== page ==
By David Gaffen
(Reuters) – U.S. crude stockpiles posted their biggest one-week drawdown since December last week as imports dropped sharply, while inventories of refined products also fell, helping boost oil prices that have been weighed down by concerns about oversupply.
Crude inventories <USOILC=ECI> fell 5.2 million barrels in the week to May 5, the U.S. Energy Information Administration said, compared with expectations for a decrease of 1.8 million barrels. At 522.5 million barrels, crude stocks were the lowest since February.
U.S. crude imports <USOICI=ECI> fell last week by 799,000 barrels per day, the biggest weekly drop since mid February, to just 6.9 million bpd, the first time they have been below 7 million bpd since early March.
Stocks at the Cushing, Oklahoma, delivery hub for U.S. crude futures <USOICC=ECI> fell 438,000 barrels, EIA said.
Crude futures rose on the data after enduring weeks of pressure over worries that a deal between OPEC and non-OPEC producers to reduce supply was not having the desired effect.
By 11:12 a.m., U.S. crude futures <CLc1> were up $1.30, or 2.8 percent, at $47.18 a barrel, and Brent crude <LCOc1> rose 2.5 percent, or $1.25, to $49.98 a barrel.
However, U.S. production rose, and refining runs declined, giving analysts pause about the market’s sharp rise.
“The headline crude oil drawdown number is certainly supportive, but it could be something a shooting star. The refinery utilization rate has come down quite a bit, after topping out a couple of weeks ago,” said John Kilduff, partner with energy hedge fund Again Capital in New York.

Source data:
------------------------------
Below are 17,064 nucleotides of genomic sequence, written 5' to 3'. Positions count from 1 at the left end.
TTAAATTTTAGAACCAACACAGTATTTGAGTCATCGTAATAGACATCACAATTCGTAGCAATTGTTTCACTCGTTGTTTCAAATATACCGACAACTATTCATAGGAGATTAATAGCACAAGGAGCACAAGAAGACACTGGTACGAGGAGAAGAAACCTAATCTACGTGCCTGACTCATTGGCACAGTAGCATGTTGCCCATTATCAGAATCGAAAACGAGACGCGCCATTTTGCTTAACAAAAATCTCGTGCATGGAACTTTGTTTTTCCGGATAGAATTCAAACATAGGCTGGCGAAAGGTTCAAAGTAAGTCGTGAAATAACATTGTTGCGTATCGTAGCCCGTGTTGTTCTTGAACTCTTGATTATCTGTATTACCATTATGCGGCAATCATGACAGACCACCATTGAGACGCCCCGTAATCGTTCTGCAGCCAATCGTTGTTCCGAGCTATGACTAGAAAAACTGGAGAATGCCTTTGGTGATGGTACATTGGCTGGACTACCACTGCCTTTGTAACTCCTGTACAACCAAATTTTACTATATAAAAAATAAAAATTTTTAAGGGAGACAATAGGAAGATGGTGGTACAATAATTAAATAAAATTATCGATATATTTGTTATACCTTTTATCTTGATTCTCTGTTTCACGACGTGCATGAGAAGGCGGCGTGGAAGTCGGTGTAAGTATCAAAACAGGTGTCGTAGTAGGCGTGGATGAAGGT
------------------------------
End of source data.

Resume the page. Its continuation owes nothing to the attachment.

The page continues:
Refinery crude runs <USOICR=ECI> fell 418,000 bpd and utilization rates <USOIRU=ECI> dropped by 1.8 percentage points to 91.5 percent of overall capacity, after hitting a record 94.1 percent three weeks earlier, EIA data showed.
Gasoline stocks <USOILG=ECI> fell 150,000 barrels, compared with expectations in a Reuters poll for a 538,000-barrel drop. Distillate stockpiles <USOILD=ECI>, which include diesel and heating oil, dropped 1.6 million barrels, versus expectations for a 1.0 million-barrel draw, the EIA data showed.
Notably, U.S. crude production continued to climb, rising to 9.31 million bpd, from 9.29 million bpd the week earlier.
“Growing oil output in the U.S., which reached its highest level since August 2015, will remain a thorny issue for price bulls,” said Abhishek Kumar, senior energy analyst at Interfax Energy’s Global Gas Analytics in London.
(Additional reporting by Scott DiSavino; Editing by Marguerita Choy)